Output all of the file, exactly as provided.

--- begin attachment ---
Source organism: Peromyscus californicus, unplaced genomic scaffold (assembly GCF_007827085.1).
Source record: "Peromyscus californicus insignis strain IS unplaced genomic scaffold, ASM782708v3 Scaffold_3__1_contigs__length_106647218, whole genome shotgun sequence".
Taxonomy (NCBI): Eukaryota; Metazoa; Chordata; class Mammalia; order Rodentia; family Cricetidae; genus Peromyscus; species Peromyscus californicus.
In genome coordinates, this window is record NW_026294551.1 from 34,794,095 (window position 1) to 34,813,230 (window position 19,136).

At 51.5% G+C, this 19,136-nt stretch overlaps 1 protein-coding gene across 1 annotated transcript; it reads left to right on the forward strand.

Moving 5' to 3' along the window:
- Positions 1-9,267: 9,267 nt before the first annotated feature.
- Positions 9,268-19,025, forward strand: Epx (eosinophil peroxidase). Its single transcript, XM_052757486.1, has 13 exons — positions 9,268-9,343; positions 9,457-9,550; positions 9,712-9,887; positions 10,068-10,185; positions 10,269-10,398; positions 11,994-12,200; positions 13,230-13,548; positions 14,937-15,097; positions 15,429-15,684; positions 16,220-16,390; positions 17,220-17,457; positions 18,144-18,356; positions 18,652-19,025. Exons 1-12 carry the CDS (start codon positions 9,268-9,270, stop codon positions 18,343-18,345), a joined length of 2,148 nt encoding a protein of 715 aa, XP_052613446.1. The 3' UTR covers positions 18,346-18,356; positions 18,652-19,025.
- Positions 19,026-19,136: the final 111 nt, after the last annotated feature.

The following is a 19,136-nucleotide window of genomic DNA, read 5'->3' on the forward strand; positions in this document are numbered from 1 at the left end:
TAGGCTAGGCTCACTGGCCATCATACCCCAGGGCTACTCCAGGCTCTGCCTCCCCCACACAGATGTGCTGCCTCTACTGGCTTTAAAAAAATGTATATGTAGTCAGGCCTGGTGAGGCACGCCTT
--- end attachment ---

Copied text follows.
Source organism: Peromyscus californicus, unplaced genomic scaffold (assembly GCF_007827085.1).
Source record: "Peromyscus californicus insignis strain IS unplaced genomic scaffold, ASM782708v3 Scaffold_3__1_contigs__length_106647218, whole genome shotgun sequence".
Taxonomy (NCBI): Eukaryota; Metazoa; Chordata; class Mammalia; order Rodentia; family Cricetidae; genus Peromyscus; species Peromyscus californicus.
In genome coordinates, this window is record NW_026294551.1 from 34,794,095 (window position 1) to 34,813,230 (window position 19,136).

At 51.5% G+C, this 19,136-nt stretch overlaps 1 protein-coding gene across 1 annotated transcript; it reads left to right on the forward strand.

Moving 5' to 3' along the window:
- Positions 1-9,267: 9,267 nt before the first annotated feature.
- Positions 9,268-19,025, forward strand: Epx (eosinophil peroxidase). Its single transcript, XM_052757486.1, has 13 exons — positions 9,268-9,343; positions 9,457-9,550; positions 9,712-9,887; positions 10,068-10,185; positions 10,269-10,398; positions 11,994-12,200; positions 13,230-13,548; positions 14,937-15,097; positions 15,429-15,684; positions 16,220-16,390; positions 17,220-17,457; positions 18,144-18,356; positions 18,652-19,025. Exons 1-12 carry the CDS (start codon positions 9,268-9,270, stop codon positions 18,343-18,345), a joined length of 2,148 nt encoding a protein of 715 aa, XP_052613446.1. The 3' UTR covers positions 18,346-18,356; positions 18,652-19,025.
- Positions 19,026-19,136: the final 111 nt, after the last annotated feature.

The following is a 19,136-nucleotide window of genomic DNA, read 5'->3' on the forward strand; positions in this document are numbered from 1 at the left end:
TAGGCTAGGCTCACTGGCCATCATACCCCAGGGCTACTCCAGGCTCTGCCTCCCCCACACAGATGTGCTGCCTCTACTGGCTTTAAAAAAATGTATATGTAGTCAGGCCTGGTGAGGCACGCCTT